energetic drama has the audience soaring

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HAPPY-CLAPPY Billy Elliot it isn’t, but this slick adaptation by Rob Evans brings out the hope in its famously bleak source novel A Kestrel For A Knave by Barry Hines.

Kes is all about Billy, a kid who never gets a chance in life in a harsh Yorkshire mining town. As his uncaring school and family gradually chip away at his spirit, Billy finds escape by catching and training a wild kestrel. While Kes is in the air, Billy is flying too.

This production lets the audience inside Billy’s head. The novel and Ken Loach’s film version, Kes, are both very realistic, but here events, people and passions are muddled together in Billy’s mind. He at once lives his story and looks back on it as an older character, the Man. Gritty portraits of mining life aside, Kes is all about Billy.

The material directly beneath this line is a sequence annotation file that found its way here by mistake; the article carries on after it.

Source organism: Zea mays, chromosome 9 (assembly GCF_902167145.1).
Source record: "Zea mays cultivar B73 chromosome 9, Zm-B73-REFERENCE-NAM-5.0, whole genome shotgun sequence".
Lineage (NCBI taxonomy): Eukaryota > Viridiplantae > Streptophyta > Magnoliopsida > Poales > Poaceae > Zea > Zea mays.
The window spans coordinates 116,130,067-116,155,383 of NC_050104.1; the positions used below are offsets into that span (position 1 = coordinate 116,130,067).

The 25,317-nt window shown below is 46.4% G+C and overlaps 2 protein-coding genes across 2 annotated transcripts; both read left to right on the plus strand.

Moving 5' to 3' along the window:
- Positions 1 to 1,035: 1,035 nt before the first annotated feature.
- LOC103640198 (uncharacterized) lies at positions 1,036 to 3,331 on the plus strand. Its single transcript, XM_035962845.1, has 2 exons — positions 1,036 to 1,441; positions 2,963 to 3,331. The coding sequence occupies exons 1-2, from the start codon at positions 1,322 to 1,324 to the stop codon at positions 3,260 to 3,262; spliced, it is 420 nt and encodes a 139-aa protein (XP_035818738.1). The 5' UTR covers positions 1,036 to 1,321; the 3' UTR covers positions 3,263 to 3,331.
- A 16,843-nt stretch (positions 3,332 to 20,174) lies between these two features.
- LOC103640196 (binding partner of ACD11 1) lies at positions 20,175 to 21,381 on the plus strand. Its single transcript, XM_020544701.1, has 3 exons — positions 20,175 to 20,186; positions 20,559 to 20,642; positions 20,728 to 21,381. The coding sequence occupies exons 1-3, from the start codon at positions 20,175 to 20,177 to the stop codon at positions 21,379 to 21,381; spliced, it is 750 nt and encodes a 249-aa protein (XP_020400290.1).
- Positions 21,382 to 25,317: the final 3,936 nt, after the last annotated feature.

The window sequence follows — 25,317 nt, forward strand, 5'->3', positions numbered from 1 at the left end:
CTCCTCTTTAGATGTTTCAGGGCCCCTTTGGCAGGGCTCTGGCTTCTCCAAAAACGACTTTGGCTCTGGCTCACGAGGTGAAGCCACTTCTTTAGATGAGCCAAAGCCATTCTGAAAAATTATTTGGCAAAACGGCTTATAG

Billy is played by James Anthony Pearson (of Jeopardy and Lip Service fame) as though the sheer force of his personality is bursting through his skin. He fills the theatre with his energy, bouncing all over the set. He hypnotises the audience with the huge circular movements of his lure as he flings it into the sky for the kestrel to chase.

The other characters are brought to life by the versatile Sean Murray, who gets his best reaction from the audience playing Billy’s mum. Although he plays the fidgety, sex-riddled woman for laughs, he brings out the sadness of her life too.

Gill Robertson’s direction twists the play intricately, making sure there is never a still moment. The overall dream-like effect of the production is enhanced by beautiful, subtle projections. The music, on the other hand, is not subtle at all. Playing for most of the stage time, it winds up being oppressive rather than atmospheric.

One obvious absence from the stage is Kes, the kestrel herself. The audience has to imagine her, and that makes Billy’s joy and total delight in her existence even more touching.

Run ended. Tours to The Traverse November 1 and 2

James T Harding